David Bergstein Wins Key Legal Victory in Involuntary Bankruptcy Case
Neale notes that when they sought a preliminary injunction in 2012 to stop the sale of some of the movies by a company controlled by Tutor, Russell ruled that the 2009 release did not apply. He was upheld in that belief by Gutierrez for the appeals court last May. Then later in 2013, Neale says Russell reversed himself when he said the release was, in Neale's words, "so broad as to cover everyone for anything," including suits by SCIC.
Now Aramid and SCIC hope Gutierrez will again say the release isn't that broad, which this time would reverse Russell.
Weingarten says the release is a valid issue but wasn't the only reason for this latest ruling. He says Russell also ruled that the facts presented by SCIC in more than 100 pages of pleadings "were barred by the litigation privilege" and were "insufficient to form a basis to seek to impose liability upon Mr. Bergstein."
Neale contends Russell's ruling was not "made on the basis of litigation privilege." Neale says that what Russell did was place an impossible burden of proof on them: "He imposed on us a standard where we were supposed to show we had the likelihood of success on the merits at the stage of evaluating whether or not the complaint was adequate."
Weingarten not only disagrees but believes Bergstein has shown SCIC acted improperly by buying the debt of companies that became caught up in the involuntary bankruptcy. "Aramid is not and has never been a legitimate creditor in any of these cases," says Weingarten. "It bought claims in order to file them" (which would be illegal under federal law).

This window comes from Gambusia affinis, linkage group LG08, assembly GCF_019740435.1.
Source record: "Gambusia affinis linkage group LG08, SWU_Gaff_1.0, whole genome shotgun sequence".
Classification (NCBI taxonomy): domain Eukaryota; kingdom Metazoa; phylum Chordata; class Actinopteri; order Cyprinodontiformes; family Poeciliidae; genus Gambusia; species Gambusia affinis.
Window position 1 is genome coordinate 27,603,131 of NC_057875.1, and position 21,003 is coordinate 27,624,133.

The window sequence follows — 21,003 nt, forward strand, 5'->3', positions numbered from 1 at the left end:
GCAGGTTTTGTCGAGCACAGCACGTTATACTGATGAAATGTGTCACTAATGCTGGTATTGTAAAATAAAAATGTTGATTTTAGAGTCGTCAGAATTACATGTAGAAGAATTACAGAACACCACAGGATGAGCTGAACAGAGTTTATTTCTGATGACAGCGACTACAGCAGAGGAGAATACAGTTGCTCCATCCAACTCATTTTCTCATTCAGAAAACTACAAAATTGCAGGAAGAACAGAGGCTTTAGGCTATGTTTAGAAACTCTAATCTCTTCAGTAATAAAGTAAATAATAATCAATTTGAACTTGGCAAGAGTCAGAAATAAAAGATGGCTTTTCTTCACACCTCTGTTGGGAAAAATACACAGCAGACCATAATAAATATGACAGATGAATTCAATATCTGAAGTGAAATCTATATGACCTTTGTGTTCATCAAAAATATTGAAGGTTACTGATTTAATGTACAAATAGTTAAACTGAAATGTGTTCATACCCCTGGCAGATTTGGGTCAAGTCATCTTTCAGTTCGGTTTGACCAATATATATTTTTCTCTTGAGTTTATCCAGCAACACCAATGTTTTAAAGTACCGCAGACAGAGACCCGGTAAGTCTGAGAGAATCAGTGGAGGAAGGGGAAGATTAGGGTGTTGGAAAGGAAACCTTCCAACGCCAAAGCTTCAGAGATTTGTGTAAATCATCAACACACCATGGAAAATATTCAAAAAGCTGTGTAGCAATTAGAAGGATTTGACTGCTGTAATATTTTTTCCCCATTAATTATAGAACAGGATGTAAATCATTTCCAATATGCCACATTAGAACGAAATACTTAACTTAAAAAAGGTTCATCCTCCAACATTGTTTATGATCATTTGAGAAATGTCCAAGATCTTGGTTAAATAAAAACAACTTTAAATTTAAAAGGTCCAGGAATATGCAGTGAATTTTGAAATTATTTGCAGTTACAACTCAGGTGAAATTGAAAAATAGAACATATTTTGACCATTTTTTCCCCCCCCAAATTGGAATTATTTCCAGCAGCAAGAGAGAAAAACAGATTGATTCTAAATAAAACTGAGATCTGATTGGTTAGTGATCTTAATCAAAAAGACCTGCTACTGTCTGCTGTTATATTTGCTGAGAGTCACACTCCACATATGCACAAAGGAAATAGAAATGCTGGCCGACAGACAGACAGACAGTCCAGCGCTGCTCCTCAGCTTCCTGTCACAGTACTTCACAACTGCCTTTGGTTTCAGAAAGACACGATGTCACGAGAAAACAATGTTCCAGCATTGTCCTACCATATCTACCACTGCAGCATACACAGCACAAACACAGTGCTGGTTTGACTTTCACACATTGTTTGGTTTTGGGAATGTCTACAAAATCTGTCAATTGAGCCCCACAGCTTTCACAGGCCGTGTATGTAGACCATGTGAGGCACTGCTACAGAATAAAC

Neale says SCIC and Aramid never bought debt from any creditor in the case prior to the start of the involuntary bankruptcy in March 2010. "This is what they have been saying from day one in the case," says Neale, "and they say it to whoever will listen as often as possible in hopes if they say it enough times somebody will buy it."
The next court date is March 5, when Russell will rule on motions brought by Bergstein to stop SCIC and Aramid from being paid on claims for administration and related legal fees.
Weingarten says the real question to be answered is, "Why would David Molner spend millions of dollars buying claims and paying lawyers when his companies are not and have never been actual creditors of these debtors?"
Neale says SCIC had every right to make a business decision to join with the trustee to try and recover assets and money that flowed out of the bankrupt companies. "We believe very strongly in the merits of the appeal," says Neale, "and we hope we are going to be vindicated by the appellate court."
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